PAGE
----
Then I proceeded with the Bear Claw shaping—folding the dough over the filling, stretching the whole thing lengthwise, then cutting it into pieces and shaping the claws (all with a bench knife).  The round ones pictured below are rolled from scraps of dough.

These Bear Claws are the best!  The dough has a wonderful tenderness and the savoriness contrasts nicely with the sweet filling; the whole flavor is only slightly sweet.  They look nice, too, though I regretted not having slivered almonds handy.

Though seeking to replicate a remembered gustatory experience is not a very scientific objective, I can say that I did carry out an experiment—minding the variables, observing the conditions, following a protocol, and evaluating the results.  The fact that the end result was the scientist and his lab assistant practically rolling on the floor in flavor ecstasy will not be written up in the scholarly journals.

I know I should try to tame my sweet tooth.  But the spirit of scientific inquiry compels me to bake more pastries until all the data is in.

Note for David:  the ITJB Cream Cheese Dough is what you want to use in your Cheese Pocket experiments.  Very tender, not sweet, but quite rich.  Very much like the Karsh’s cheese pockets.


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Today I baked two things from Inside the Jewish Bakery: one worked out very well, and one didn’t.  The double knot rolls with Honey-Whole Wheat Challah dough are just as I hoped.  The Mini-Schnecken came out all wrong.

First, the Mini-schnecken.  These are supposed to be like rugelach, except rolled up and cut rather than rolled in a crescent shape.  I used the cream cheese short dough from ITJB, and it was easy to make and had a great texture.  But as I was rolling out the dough to add the filling, I realized that the dough sheet was way too thick.  I followed the instructions, rolling one recipe of the dough out to 18” by 8”, and ended up with a sheet of dough that was about 3/16”“ thick, and when I added the amount of jam filling the recipe called for, that was too thick too.  I wonder if one recipe is supposed to make two sheets of 18x8 and the filling is supposed to cover both (more thinly).  That would make a product more like my experience of rugelach.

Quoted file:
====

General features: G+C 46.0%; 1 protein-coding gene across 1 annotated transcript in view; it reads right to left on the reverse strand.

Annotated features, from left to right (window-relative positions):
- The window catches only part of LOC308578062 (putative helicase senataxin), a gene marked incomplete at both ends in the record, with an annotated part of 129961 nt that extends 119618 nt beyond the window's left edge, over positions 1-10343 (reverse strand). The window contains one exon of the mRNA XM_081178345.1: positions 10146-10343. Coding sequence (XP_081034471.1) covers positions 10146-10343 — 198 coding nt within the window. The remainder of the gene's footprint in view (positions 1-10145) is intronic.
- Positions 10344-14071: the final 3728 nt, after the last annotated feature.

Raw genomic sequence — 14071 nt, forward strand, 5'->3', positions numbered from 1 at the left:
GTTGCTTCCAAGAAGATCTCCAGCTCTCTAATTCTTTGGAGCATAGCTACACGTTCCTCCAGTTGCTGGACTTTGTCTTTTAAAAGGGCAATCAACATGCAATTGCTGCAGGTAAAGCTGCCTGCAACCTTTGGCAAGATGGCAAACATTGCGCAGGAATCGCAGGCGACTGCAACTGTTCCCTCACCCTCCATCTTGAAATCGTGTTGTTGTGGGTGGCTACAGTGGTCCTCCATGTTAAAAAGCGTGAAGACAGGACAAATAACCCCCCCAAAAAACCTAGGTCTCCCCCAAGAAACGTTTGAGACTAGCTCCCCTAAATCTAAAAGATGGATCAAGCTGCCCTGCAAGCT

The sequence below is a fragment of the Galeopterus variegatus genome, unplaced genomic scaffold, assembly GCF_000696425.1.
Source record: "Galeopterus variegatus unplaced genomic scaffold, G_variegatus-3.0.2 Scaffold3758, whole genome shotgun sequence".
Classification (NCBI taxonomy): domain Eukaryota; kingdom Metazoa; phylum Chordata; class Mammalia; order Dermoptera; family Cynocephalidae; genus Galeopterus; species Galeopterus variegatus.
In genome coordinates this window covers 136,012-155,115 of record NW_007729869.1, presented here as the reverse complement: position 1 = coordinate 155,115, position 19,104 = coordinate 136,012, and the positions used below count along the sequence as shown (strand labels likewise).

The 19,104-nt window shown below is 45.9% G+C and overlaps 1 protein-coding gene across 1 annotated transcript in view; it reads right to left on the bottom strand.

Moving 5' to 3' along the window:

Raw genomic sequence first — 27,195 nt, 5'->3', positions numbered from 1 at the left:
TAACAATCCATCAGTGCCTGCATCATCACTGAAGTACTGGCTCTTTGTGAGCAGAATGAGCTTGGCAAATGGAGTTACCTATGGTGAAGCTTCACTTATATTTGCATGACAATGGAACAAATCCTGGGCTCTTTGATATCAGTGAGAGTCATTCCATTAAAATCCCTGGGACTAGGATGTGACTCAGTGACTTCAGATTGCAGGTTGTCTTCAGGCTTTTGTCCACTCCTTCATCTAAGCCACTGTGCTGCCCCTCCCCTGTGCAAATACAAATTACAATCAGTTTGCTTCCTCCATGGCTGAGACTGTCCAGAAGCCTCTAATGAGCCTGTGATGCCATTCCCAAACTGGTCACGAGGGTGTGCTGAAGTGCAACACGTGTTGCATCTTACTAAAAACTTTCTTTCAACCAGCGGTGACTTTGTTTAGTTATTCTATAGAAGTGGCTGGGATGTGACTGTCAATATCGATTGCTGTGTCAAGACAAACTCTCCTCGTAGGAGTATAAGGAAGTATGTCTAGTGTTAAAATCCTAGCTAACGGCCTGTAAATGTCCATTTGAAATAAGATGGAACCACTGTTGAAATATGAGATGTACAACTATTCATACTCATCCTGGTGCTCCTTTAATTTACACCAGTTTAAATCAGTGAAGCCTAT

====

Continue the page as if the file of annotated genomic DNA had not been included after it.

In any case, though they look nothing like mini-schneckens, they are delicious (some Apricot and some Olallieberry).  I especially like the dough…might be great for bear claws.  Here’s some photos:

The double knot rolls were a breeze to make.  I hand kneaded the dough and it had a great silky consistency.  The instructions in ITJB for shaping the rolls were excellent.  And the resulting rolls are superb.  They’ll be great with leftover turkey.


GSnyde's picture

Not much novel in my baking life lately.  

Last weekend I tried bagels using 50% Type 85 flour and 50% High-gluten white flour (Sir Lancelot).  The results were ok, but not as good as my previous formula (75% High-gluten flour and 25% bread flour).  These were too extensible (could have lowered the hydration with the lower gluten flour blend) and the ends didn't want to cohere.  The flavor was nice, but I think I'll stick with the proven recipe.

Friday I made a couple pizzas using Reinhart's Neo-Napolitano formula.  This one was delicious, with tart apples, walnuts and gorganzola.

Then, today I made a nice batch of San Francisco Country Sourdough using my usual formula.  

Perhaps next week I'll try more goodies from ITJB.


GSnyde's picture

I received my copy of Inside the Jewish Bakery a few days ago, and fairly quickly settled on the Bear Claws as the first recipe I wanted to try.  I’m kind of an almond paste freak .  You could call me a “MarziFan”.